: Balancing human rights with protection from sexual exploitation

Balancing human rights with protection from sexual exploitation

Natalie Wade
South Australia

In February 2014, the Australian Human Rights Commission released the Equal before the Law report determining that people with disabilities who come into contact with the criminal justice system are not equal before the law. A recommendation was made to all states and territories to implement disability justice strategies. The South Australian Attorney-General released Australia’s first Disability Justice Plan in June 2014. The Plan aims to make the criminal justice system more accessible and responsive to the needs of people with disability in South Australia.

A pioneering priority action came to life before the parliament in October 2014 with the Attorney-General introducing the Criminal Law Consolidation (Sexual Offences – Cognitive Impairment) Bill 2014.

The success of such a law ‘lives and dies’ on the balancing of adequate protection from sexual exploitation and the right to legal capacity and sexual autonomy enjoyed by people with a cognitive impairment. It is imperative that the law does not demand that people with a cognitive impairment trade their right to legal capacity for the protection of the law from sexual exploitation or abuse. This is a challenge which the South Australian Attorney-General tackled largely by conducting significant public consultation with both the disability sector and other key stakeholders.

The case for the need to protect people with a cognitive impairment from sexual exploitation and abuse is clear. However, their right to legal capacity and sexual autonomy can be overlooked in providing such protection. Article 12 of the Convention for the Rights of Persons with Disabilities provides that ‘persons with disabilities enjoy legal capacity on an equal basis with others in all aspects of life’. This includes the capacity to consent to sexual intercourse and retain full sexual autonomy. Clearly, laws proposing to regulate the circumstances under which a person with a cognitive impairment can engage in sexual activity are at risk of denying this human right. This is where South Australia becomes a pioneer.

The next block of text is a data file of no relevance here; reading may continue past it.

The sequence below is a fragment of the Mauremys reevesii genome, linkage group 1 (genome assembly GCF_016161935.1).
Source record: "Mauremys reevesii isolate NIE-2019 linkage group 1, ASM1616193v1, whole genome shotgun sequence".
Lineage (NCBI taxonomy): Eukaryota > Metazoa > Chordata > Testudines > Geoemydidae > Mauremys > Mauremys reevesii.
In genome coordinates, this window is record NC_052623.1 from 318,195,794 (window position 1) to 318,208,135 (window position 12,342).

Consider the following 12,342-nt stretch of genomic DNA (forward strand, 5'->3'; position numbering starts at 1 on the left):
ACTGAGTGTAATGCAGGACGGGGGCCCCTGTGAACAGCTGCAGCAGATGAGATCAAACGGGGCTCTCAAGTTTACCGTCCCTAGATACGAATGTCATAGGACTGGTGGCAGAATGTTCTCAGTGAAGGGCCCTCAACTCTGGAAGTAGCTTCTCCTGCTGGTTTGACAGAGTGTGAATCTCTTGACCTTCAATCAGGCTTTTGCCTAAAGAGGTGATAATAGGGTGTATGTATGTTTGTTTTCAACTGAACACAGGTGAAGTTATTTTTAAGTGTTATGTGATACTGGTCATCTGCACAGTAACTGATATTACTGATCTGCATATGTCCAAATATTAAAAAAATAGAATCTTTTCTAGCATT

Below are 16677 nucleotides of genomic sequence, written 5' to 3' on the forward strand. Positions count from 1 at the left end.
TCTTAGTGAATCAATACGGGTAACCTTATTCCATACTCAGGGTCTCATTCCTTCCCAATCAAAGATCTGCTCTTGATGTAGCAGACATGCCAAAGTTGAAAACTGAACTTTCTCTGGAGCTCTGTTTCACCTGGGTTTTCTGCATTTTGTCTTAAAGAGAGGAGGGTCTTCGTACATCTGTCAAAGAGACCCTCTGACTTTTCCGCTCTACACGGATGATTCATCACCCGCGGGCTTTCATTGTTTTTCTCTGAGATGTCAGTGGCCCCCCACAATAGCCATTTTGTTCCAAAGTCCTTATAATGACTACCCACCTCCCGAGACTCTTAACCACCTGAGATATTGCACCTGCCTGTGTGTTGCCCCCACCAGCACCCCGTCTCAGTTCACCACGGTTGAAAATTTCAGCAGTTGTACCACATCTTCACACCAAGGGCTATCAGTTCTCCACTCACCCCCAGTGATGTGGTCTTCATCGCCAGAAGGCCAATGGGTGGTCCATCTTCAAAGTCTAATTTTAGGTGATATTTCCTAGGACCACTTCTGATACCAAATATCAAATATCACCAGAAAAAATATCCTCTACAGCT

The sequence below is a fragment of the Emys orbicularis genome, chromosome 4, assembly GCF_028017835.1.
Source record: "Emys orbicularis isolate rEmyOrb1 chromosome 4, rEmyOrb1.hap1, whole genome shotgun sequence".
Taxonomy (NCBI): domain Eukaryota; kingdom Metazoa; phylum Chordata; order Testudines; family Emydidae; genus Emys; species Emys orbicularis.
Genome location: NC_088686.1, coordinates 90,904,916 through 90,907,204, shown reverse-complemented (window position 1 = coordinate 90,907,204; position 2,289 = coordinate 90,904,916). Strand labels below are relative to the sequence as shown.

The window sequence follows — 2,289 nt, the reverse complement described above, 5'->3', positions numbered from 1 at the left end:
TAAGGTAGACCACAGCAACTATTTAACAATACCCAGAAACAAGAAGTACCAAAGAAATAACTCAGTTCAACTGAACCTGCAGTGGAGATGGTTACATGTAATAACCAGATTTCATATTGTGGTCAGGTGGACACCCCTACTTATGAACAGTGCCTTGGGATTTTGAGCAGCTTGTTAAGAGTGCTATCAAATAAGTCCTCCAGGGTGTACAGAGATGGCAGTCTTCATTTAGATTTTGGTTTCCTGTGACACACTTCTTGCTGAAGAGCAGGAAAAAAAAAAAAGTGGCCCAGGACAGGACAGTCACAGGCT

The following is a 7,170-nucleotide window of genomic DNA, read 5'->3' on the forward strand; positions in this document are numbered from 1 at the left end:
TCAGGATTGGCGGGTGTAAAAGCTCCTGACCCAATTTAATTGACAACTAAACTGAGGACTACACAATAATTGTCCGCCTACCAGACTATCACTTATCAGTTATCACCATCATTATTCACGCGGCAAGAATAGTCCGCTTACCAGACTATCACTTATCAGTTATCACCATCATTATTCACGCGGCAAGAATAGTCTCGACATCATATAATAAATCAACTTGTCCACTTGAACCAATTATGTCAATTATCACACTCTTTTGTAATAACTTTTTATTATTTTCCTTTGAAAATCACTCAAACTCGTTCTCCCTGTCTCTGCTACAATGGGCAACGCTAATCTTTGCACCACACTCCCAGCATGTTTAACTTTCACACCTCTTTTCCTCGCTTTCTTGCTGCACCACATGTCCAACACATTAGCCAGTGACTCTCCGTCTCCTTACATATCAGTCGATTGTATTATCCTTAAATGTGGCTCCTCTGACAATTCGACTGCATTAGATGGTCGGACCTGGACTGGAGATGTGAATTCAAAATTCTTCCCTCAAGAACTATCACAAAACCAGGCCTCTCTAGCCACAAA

Section 51 creates two offences; first, ‘to obtain either sexual intercourse or indecent contact through undue influence between a service provider and a person with a cognitive impairment. Secondly, the performance of an indecent act by a service provider without the consent of a person with a cognitive impairment or obtaining their consent to the act by undue influence… The offences exclude spouses or domestic partners.’ The caveat of ‘undue influence’ and exclusion of spouses and domestic partners preserves the right to legal capacity to consent to sexual intercourse while still protecting people with cognitive impairment from sexual exploitation or abuse from those in a position of authority.

In the Second Reading Speech, the Attorney-General gave an example of section 51’s application to the provision of services such that ‘a regular established transport provider to a person with a cognitive impairment is likely to be in a position of trust, power or authority and undue influence will be deemed to exist in obtaining or procuring sexual conduct unless the accused can establish that it was not.” It is clearly in the provision of these everyday services that protection is most needed, in addition to service providers of specific disability services.

The true equaliser of section 51 is the requirement of ‘undue influence’. At law, the person with a cognitive impairment retains their legal capacity except where there is undue influence. This pulls away from the infringement on the right to sexual autonomy and legal capacity. This is an important step toward the recognition of people with disabilities being equal before the law but also protected by it.

NATALIE WADE is co-Convenor of Australian Lawyers for Human Rights in South Australia.

(2014) 39(4) AltLJ 276
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